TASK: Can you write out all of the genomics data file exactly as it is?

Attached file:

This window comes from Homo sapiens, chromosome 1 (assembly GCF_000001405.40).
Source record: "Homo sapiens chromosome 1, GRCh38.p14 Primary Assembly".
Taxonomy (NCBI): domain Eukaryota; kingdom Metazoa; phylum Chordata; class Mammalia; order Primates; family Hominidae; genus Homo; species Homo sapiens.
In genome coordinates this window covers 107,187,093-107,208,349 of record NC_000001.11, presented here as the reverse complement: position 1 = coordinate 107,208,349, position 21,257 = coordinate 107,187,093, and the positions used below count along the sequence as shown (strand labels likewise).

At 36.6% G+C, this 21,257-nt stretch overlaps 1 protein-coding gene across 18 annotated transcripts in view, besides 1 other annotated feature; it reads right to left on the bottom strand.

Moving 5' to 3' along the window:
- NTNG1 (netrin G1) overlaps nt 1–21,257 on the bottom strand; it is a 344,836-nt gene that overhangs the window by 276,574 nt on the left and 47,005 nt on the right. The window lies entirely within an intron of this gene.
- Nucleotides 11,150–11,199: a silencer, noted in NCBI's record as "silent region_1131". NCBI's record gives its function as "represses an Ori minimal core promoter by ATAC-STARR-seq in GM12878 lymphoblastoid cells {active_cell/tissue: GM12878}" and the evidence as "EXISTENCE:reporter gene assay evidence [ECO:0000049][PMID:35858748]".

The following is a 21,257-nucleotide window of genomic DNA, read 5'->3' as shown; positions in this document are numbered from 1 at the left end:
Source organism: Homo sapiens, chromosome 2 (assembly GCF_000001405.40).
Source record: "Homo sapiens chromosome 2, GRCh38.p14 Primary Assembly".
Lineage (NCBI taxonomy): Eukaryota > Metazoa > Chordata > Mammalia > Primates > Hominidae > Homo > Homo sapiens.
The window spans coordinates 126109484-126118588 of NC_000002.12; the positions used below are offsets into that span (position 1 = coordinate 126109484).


This window comes from Homo sapiens, chromosome 1 (assembly GCF_000001405.40).
Source record: "Homo sapiens chromosome 1, GRCh38.p14 Primary Assembly".
Taxonomy (NCBI): domain Eukaryota; kingdom Metazoa; phylum Chordata; class Mammalia; order Primates; family Hominidae; genus Homo; species Homo sapiens.
In genome coordinates this window covers 107,187,093-107,208,349 of record NC_000001.11, presented here as the reverse complement: position 1 = coordinate 107,208,349, position 21,257 = coordinate 107,187,093, and the positions used below count along the sequence as shown (strand labels likewise).

At 36.6% G+C, this 21,257-nt stretch overlaps 1 protein-coding gene across 18 annotated transcripts in view, besides 1 other annotated feature; it reads right to left on the bottom strand.

Moving 5' to 3' along the window:
- NTNG1 (netrin G1) overlaps nt 1–21,257 on the bottom strand; it is a 344,836-nt gene that overhangs the window by 276,574 nt on the left and 47,005 nt on the right. The window lies entirely within an intron of this gene.
- Nucleotides 11,150–11,199: a silencer, noted in NCBI's record as "silent region_1131". NCBI's record gives its function as "represses an Ori minimal core promoter by ATAC-STARR-seq in GM12878 lymphoblastoid cells {active_cell/tissue: GM12878}" and the evidence as "EXISTENCE:reporter gene assay evidence [ECO:0000049][PMID:35858748]".

The following is a 21,257-nucleotide window of genomic DNA, read 5'->3' as shown; positions in this document are numbered from 1 at the left end:
Source organism: Homo sapiens, chromosome 2 (assembly GCF_000001405.40).
Source record: "Homo sapiens chromosome 2, GRCh38.p14 Primary Assembly".
Lineage (NCBI taxonomy): Eukaryota > Metazoa > Chordata > Mammalia > Primates > Hominidae > Homo > Homo sapiens.
The window spans coordinates 126109484-126118588 of NC_000002.12; the positions used below are offsets into that span (position 1 = coordinate 126109484).